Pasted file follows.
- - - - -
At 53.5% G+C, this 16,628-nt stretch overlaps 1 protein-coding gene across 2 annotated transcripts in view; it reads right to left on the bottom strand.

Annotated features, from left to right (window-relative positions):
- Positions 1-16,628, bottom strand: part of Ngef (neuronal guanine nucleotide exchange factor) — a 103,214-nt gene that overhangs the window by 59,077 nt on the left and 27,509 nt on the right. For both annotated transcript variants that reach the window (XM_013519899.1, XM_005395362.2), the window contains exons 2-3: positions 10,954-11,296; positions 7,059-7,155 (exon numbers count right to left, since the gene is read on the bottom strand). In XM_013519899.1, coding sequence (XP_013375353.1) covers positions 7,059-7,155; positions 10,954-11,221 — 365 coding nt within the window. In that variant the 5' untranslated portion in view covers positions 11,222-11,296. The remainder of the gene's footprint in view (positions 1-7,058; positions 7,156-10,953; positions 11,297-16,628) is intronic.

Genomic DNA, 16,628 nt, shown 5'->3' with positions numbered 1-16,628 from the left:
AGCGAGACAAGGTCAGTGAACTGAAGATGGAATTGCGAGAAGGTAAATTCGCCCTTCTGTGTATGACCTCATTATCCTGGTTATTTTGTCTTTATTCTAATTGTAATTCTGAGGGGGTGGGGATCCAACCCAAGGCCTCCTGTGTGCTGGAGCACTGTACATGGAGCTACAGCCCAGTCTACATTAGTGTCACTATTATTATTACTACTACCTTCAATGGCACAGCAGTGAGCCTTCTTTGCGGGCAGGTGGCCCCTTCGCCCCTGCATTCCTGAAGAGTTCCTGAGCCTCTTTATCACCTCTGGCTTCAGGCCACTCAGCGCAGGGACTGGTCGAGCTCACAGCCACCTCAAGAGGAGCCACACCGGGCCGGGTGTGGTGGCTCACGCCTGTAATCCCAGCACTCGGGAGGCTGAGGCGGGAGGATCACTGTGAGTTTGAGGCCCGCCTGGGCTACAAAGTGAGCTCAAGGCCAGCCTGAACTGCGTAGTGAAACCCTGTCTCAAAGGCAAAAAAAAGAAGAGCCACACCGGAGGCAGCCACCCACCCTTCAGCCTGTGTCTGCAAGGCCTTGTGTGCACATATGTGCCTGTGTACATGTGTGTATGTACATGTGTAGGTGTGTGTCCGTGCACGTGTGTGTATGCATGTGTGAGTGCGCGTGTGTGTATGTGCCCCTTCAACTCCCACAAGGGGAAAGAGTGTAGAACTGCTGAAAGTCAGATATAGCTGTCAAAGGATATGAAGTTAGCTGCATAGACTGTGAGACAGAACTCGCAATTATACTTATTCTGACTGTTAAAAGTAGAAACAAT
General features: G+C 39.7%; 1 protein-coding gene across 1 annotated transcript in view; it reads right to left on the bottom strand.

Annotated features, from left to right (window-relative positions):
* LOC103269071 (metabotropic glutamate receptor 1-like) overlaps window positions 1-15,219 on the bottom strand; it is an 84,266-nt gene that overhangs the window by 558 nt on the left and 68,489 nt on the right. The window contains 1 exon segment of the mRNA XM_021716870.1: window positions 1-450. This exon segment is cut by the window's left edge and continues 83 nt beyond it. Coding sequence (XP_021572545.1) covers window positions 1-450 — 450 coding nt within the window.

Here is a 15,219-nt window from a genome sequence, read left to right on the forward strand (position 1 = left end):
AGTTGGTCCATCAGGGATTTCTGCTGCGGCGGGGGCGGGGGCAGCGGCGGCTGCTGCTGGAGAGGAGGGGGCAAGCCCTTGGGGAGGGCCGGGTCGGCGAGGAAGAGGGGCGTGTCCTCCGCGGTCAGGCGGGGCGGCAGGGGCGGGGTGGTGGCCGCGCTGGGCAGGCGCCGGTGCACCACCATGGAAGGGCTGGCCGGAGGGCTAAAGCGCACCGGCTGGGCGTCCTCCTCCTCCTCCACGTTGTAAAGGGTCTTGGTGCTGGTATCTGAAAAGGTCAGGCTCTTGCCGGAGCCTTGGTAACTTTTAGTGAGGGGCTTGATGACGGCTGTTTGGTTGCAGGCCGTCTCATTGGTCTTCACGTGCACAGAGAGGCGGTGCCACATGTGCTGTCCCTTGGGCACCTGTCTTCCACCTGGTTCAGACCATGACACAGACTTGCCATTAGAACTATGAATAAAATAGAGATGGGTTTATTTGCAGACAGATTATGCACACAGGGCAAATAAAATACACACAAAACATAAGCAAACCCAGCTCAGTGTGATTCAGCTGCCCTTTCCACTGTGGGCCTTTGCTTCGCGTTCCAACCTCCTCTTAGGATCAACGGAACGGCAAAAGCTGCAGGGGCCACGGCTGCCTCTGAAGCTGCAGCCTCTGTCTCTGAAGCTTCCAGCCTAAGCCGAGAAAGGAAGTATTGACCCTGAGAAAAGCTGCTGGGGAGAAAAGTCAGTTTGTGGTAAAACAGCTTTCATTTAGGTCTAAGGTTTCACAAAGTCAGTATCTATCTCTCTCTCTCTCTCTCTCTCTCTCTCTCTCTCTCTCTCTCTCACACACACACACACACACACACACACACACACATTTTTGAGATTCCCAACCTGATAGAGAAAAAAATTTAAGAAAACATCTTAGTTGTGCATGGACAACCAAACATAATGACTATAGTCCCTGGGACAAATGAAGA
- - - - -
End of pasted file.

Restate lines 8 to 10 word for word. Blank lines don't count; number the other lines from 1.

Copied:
* LOC103269071 (metabotropic glutamate receptor 1-like) overlaps window positions 1-15,219 on the bottom strand; it is an 84,266-nt gene that overhangs the window by 558 nt on the left and 68,489 nt on the right. The window contains 1 exon segment of the mRNA XM_021716870.1: window positions 1-450. This exon segment is cut by the window's left edge and continues 83 nt beyond it. Coding sequence (XP_021572545.1) covers window positions 1-450 — 450 coding nt within the window.

Here is a 15,219-nt window from a genome sequence, read left to right on the forward strand (position 1 = left end):
AGTTGGTCCATCAGGGATTTCTGCTGCGGCGGGGGCGGGGGCAGCGGCGGCTGCTGCTGGAGAGGAGGGGGCAAGCCCTTGGGGAGGGCCGGGTCGGCGAGGAAGAGGGGCGTGTCCTCCGCGGTCAGGCGGGGCGGCAGGGGCGGGGTGGTGGCCGCGCTGGGCAGGCGCCGGTGCACCACCATGGAAGGGCTGGCCGGAGGGCTAAAGCGCACCGGCTGGGCGTCCTCCTCCTCCTCCACGTTGTAAAGGGTCTTGGTGCTGGTATCTGAAAAGGTCAGGCTCTTGCCGGAGCCTTGGTAACTTTTAGTGAGGGGCTTGATGACGGCTGTTTGGTTGCAGGCCGTCTCATTGGTCTTCACGTGCACAGAGAGGCGGTGCCACATGTGCTGTCCCTTGGGCACCTGTCTTCCACCTGGTTCAGACCATGACACAGACTTGCCATTAGAACTATGAATAAAATAGAGATGGGTTTATTTGCAGACAGATTATGCACACAGGGCAAATAAAATACACACAAAACATAAGCAAACCCAGCTCAGTGTGATTCAGCTGCCCTTTCCACTGTGGGCCTTTGCTTCGCGTTCCAACCTCCTCTTAGGATCAACGGAACGGCAAAAGCTGCAGGGGCCACGGCTGCCTCTGAAGCTGCAGCCTCTGTCTCTGAAGCTTCCAGCCTAAGCCGAGAAAGGAAGTATTGACCCTGAGAAAAGCTGCTGGGGAGAAAAGTCAGTTTGTGGTAAAACAGCTTTCATTTAGGTCTAAGGTTTCACAAAGTCAGTATCTATCTCTCTCTCTCTCTCTCTCTCTCTCTCTCTCTCTCTCTCTCTCACACACACACACACACACACACACACACACACATTTTTGAGATTCCCAACCTGATAGAGAAAAAAATTTAAGAAAACATCTTAGTTGTGCATGGACAACCAAACATAATGACTATAGTCCCTGGGACAAATGAAGA